Morphological and morphometric differentiation of dorsal-spined first stage larvae of lungworms (Nematoda: Protostrongylidae) infecting muskoxen (Ovibos moschatus) in the central Canadian Arctic.

Kafle P, Lejeune M, Verocai GG, Hoberg EP, Kutz SJ - Int J Parasitol Parasites Wildl (2015)

Morphology of Cystocaulus ocreatus first stage larva (L1). Photomicrograph of C. ocreatus L1 collected from Uzbekistan (US National Parasite Collection No. 95144) taken at 400 × magnification in differential interference contrast showing ventral post-anal cuticular striations and overall elongated structure of the tail spike similar to U. pallikuukensis.
© Copyright Policy - CC BY-NC-ND
Related In: Results  -  Collection

License
Show All Figures
getmorefigures.php?uid=PMC4487832&req=5

fig3: Morphology of Cystocaulus ocreatus first stage larva (L1). Photomicrograph of C. ocreatus L1 collected from Uzbekistan (US National Parasite Collection No. 95144) taken at 400 × magnification in differential interference contrast showing ventral post-anal cuticular striations and overall elongated structure of the tail spike similar to U. pallikuukensis.
Mentions: Distal tail morphology in specimens of C. ocreatus resembled that of U. pallikuukensis with the presence of an elongate tail-spike. The presence of transverse striations in the ventral post-anal region was also a prominent character in specimens of C. ocreatus (Fig. 3).

Bottom Line: The identities of these L1 were confirmed by sequence analysis of the ITS-2 region of the nuclear ribosomal DNA.Ability to morphologically differentiate these facilitates the monitoring of overlapping range expansion of both parasites in the Canadian Arctic.Morphological identification is a simple, reliable and cost-effective alternative to labor and equipment intensive molecular methods and can easily be performed in low resource settings.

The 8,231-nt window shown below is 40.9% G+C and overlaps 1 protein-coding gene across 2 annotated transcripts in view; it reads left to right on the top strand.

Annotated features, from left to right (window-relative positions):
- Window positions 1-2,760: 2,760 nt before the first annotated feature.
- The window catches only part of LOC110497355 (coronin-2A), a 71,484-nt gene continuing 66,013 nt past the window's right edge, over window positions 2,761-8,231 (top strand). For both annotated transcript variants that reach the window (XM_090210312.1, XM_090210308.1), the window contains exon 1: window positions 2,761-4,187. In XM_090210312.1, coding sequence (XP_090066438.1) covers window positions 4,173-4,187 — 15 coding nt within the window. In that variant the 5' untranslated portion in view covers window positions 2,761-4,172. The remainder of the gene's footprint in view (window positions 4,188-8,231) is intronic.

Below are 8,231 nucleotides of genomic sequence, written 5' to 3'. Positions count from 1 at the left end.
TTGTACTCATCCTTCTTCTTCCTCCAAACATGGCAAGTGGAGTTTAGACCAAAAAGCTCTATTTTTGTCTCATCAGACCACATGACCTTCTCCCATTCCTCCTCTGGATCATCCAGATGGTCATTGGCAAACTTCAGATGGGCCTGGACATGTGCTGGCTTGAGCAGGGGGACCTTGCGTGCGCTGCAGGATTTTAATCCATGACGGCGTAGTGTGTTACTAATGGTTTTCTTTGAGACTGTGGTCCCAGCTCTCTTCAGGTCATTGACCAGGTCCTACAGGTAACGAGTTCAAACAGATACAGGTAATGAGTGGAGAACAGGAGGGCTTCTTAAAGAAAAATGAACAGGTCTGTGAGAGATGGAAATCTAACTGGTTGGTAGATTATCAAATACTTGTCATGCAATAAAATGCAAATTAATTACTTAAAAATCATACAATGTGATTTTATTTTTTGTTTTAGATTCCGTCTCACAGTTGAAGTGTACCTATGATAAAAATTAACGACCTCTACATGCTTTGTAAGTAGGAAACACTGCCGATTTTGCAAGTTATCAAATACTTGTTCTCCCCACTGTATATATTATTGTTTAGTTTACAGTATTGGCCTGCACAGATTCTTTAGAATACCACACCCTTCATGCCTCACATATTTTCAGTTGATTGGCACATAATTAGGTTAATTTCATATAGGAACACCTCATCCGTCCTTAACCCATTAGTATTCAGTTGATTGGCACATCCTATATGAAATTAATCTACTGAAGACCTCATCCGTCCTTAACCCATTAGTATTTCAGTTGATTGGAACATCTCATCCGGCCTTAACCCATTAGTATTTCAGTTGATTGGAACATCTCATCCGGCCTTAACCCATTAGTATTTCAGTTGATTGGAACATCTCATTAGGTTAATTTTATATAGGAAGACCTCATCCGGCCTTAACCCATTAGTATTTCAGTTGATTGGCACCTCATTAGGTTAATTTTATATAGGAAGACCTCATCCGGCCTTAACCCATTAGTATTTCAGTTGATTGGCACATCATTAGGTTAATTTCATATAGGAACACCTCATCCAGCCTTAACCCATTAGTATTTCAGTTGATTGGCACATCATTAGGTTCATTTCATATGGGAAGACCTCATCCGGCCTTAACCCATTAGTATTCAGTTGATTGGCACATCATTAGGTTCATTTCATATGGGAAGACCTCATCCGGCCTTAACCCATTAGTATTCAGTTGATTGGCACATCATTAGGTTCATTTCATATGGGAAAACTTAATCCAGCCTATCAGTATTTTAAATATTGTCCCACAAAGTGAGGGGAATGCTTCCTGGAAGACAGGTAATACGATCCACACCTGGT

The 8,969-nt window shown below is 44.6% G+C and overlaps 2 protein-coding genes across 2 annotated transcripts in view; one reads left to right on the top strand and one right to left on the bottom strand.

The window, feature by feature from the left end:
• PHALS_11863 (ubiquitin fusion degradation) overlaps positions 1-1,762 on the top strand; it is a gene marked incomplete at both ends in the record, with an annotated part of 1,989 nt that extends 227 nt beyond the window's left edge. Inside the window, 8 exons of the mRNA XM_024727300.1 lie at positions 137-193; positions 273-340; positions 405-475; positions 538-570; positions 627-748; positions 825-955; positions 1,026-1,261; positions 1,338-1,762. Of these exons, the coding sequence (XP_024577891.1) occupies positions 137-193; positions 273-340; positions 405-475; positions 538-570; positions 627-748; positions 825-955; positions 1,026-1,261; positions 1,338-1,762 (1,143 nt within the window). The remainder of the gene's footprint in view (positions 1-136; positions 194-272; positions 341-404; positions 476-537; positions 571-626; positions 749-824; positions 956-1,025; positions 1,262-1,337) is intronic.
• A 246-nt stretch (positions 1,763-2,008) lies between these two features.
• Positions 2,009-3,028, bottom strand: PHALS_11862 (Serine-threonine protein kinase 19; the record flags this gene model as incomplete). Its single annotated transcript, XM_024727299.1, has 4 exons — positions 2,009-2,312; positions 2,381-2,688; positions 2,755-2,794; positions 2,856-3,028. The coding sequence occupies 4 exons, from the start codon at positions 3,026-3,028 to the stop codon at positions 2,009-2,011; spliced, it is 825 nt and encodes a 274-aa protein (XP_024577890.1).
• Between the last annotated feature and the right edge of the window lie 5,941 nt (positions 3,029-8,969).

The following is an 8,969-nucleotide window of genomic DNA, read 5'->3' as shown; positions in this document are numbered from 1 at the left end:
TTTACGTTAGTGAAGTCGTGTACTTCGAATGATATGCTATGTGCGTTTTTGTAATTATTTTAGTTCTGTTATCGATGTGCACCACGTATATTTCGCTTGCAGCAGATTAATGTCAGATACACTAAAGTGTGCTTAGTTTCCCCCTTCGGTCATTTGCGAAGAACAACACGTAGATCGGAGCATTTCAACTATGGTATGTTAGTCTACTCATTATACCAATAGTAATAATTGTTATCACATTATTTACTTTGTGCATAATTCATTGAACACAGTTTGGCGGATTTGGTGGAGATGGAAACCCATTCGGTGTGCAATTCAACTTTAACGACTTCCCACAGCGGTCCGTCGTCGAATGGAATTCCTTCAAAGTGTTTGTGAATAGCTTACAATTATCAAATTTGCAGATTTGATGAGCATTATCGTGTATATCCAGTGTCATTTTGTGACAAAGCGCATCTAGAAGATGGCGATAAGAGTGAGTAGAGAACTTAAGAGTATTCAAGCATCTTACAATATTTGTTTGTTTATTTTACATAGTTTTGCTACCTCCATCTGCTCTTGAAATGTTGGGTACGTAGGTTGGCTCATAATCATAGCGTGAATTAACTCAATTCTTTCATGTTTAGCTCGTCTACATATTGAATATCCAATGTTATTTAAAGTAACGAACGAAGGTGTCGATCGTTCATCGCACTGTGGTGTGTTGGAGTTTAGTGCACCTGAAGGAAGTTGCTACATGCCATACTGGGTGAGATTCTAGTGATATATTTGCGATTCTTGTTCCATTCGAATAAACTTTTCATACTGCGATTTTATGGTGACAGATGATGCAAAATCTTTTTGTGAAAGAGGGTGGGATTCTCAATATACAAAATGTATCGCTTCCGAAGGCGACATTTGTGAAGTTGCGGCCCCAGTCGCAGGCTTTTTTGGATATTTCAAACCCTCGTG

View Article: PubMed Central - PubMed

Affiliation: Department of Ecosystem and Public Health, Faculty of Veterinary Medicine, University of Calgary, 3330 Hospital Drive NW, Calgary, Alberta T2N 4N1, Canada.

ABSTRACT
Umingmakstrongylus pallikuukensis and Varestrongylus eleguneniensis are the two most common protostrongylid nematodes infecting muskoxen in the North American Arctic and Subarctic. First stage larvae (L1) of these lungworms have considerable morphological similarity that makes their differential diagnosis very difficult. Using light microscopy, we studied in detail the L1 of these two species and identified the key differences in morphological and morphometric attributes. Thirty L1 of each species from naturally infected muskox were heat-killed and then assessed for morphological and morphometric features that could be used for species-level differentiation. Key differentiating features include: length and morphology of the tail extension, curvature of the body, ventral post-anal transverse cuticular striations, and total body length. A laboratory guide for differentiation of L1 based on these species-specific characters was prepared and used by an experienced observer to identify an additional 35 L1 extracted from a different set of fecal samples from free-ranging muskoxen with mixed infections. The identities of these L1 were confirmed by sequence analysis of the ITS-2 region of the nuclear ribosomal DNA. Accuracy of morphological identification was 100 percent, reflecting the reliability of the proposed guide for differentiation. Using the guide, three minimally trained lab assistants each fixed and accurately identified 10 of 10 randomly selected L1. Ability to morphologically differentiate these facilitates the monitoring of overlapping range expansion of both parasites in the Canadian Arctic. Studies enabling species-level parasite identification are also critical for defining biodiversity, detecting mixed infections, and understanding host-parasite interactions. Morphological identification is a simple, reliable and cost-effective alternative to labor and equipment intensive molecular methods and can easily be performed in low resource settings.

No MeSH data available.


Related in: MedlinePlus